We are presented with a Biblical ideal but we do not live within a vacuum. Even those who "make it" to marriage without becoming "damaged goods" in the eyes of other believers, can struggle and wrestle and find themselves disillusioned as to what sex means and what sex is. Whether because of what we have seen or what we have heard or what we have imagined, even the abstinent can come to the marriage bed with a certain amount of baggage. There is no area of life, not even the Biblical union of sex, where we do not need the grace of God to cover our fears and ideas and needs and selfish inclinations or the idea that we are entitled to having it really GOOD and really OFTEN because we waited.

But I digress. The truth is that sex is crazy and complicated and messy and the church tends to put things into neat and tidy boxes. In one Boat A you have the erotic heathens of the world and in Boat B, the chaste saints of the church, and everybody who is in the middle is left wondering where they fit and whether or not God has anything to say to them about desires and emptiness and forgiveness and healing, and wondering if maybe they will just drown in the mess of it all. 

Several years ago, after my daughter confessed to me that she had lost her virginity, we talked and talked and then I looked and looked and looked for an article, a book, something somewhere to give her hope. To help her know she wasn't the first, and certainly not the last, young woman to give in in a time of weakness and that there was a kind and gracious and loving God there to forgive her and give her a clean slate and a fresh start. I couldn't find one. Anywhere.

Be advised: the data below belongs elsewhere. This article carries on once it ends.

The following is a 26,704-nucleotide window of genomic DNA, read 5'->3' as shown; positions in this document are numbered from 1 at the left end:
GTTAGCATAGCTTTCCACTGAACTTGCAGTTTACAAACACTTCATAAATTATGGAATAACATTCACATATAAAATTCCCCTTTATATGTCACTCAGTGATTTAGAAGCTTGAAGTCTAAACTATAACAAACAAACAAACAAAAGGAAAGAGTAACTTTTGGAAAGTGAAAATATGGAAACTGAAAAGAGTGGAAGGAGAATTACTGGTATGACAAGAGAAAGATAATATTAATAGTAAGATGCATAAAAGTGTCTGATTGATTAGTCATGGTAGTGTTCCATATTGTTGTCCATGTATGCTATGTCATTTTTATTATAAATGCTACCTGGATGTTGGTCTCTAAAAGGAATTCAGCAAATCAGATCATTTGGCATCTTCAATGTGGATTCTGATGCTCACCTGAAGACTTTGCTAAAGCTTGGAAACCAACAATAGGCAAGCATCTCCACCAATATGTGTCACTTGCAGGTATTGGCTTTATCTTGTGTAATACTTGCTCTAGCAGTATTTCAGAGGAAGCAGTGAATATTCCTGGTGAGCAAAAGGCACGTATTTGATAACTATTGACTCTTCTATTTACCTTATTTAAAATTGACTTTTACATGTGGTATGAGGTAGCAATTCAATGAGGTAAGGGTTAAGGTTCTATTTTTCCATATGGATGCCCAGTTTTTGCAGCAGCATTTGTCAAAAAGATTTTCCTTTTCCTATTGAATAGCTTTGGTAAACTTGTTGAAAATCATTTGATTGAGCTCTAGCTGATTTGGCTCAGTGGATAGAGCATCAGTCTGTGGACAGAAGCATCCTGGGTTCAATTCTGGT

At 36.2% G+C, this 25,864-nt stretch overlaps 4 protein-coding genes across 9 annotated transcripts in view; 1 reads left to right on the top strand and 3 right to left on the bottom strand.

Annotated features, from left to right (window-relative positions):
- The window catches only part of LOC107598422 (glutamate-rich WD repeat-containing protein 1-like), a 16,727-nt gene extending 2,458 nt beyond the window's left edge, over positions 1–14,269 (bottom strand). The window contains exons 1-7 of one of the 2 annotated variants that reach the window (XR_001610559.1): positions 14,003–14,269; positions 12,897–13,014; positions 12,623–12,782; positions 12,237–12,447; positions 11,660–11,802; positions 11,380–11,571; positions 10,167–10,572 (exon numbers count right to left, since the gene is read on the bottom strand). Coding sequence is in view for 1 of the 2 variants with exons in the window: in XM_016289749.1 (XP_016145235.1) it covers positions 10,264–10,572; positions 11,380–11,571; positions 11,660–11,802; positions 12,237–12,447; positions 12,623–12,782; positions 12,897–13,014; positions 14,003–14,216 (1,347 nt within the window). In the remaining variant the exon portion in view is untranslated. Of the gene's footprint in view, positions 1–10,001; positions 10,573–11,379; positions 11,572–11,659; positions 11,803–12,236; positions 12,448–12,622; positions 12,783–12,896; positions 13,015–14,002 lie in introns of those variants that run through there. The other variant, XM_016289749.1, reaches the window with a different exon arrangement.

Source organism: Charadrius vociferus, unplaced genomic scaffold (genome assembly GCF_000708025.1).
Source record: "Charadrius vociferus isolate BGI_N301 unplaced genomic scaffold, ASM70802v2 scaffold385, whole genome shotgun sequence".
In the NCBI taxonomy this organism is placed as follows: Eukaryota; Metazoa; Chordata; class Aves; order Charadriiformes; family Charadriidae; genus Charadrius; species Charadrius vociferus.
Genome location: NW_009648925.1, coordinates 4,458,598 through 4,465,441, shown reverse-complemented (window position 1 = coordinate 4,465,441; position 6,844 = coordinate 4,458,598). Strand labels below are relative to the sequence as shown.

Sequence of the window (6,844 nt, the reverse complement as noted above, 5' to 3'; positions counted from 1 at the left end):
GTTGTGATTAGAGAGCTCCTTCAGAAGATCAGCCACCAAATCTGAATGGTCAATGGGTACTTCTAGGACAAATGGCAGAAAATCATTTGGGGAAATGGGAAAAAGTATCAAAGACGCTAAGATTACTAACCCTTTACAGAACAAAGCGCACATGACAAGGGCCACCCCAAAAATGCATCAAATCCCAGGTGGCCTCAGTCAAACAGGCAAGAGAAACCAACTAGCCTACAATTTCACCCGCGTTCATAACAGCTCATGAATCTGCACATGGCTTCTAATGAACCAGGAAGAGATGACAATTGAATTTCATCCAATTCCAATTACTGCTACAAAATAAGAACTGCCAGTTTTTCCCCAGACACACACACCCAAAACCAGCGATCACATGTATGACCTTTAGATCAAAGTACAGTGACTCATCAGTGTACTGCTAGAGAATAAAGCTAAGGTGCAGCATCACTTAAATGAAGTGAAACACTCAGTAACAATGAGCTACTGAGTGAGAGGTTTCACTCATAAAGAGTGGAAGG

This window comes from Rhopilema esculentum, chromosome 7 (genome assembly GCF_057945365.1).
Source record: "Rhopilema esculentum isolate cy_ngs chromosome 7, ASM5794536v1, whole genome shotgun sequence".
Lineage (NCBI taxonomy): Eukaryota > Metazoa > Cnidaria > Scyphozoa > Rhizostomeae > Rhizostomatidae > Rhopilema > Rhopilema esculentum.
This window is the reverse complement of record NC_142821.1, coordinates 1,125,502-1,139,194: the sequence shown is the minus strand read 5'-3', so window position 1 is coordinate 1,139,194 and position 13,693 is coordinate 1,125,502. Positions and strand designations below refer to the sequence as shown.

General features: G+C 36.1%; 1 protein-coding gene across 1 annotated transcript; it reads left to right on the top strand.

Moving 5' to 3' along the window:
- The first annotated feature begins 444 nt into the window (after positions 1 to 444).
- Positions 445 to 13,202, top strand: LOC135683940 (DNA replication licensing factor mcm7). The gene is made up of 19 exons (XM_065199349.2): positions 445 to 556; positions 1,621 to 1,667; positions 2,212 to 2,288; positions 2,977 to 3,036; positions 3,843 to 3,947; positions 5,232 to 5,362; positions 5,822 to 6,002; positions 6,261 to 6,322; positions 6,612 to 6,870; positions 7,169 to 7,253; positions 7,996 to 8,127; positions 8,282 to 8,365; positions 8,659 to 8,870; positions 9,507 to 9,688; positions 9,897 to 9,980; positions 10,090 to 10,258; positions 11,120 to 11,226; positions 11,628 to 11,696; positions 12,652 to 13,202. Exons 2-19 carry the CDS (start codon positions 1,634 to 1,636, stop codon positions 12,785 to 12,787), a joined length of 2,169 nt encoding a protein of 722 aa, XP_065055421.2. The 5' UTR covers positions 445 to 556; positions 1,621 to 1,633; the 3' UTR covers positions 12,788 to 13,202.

It is like Christians with a sexual history of any kind really (whether by their choice or not) are just plain invisible.

Sometimes I think the church doesn't want to acknowledge that these people exist because if it does, then that somehow gives people permission to cast off all restraint and let the party begin. I don't get that. (Is there a fear that talking about grace for those who have sinned is some sort of Get Out Of Jail Free Card? Well, guess what? We are ALL prisoners and Jesus came to set the captives free.)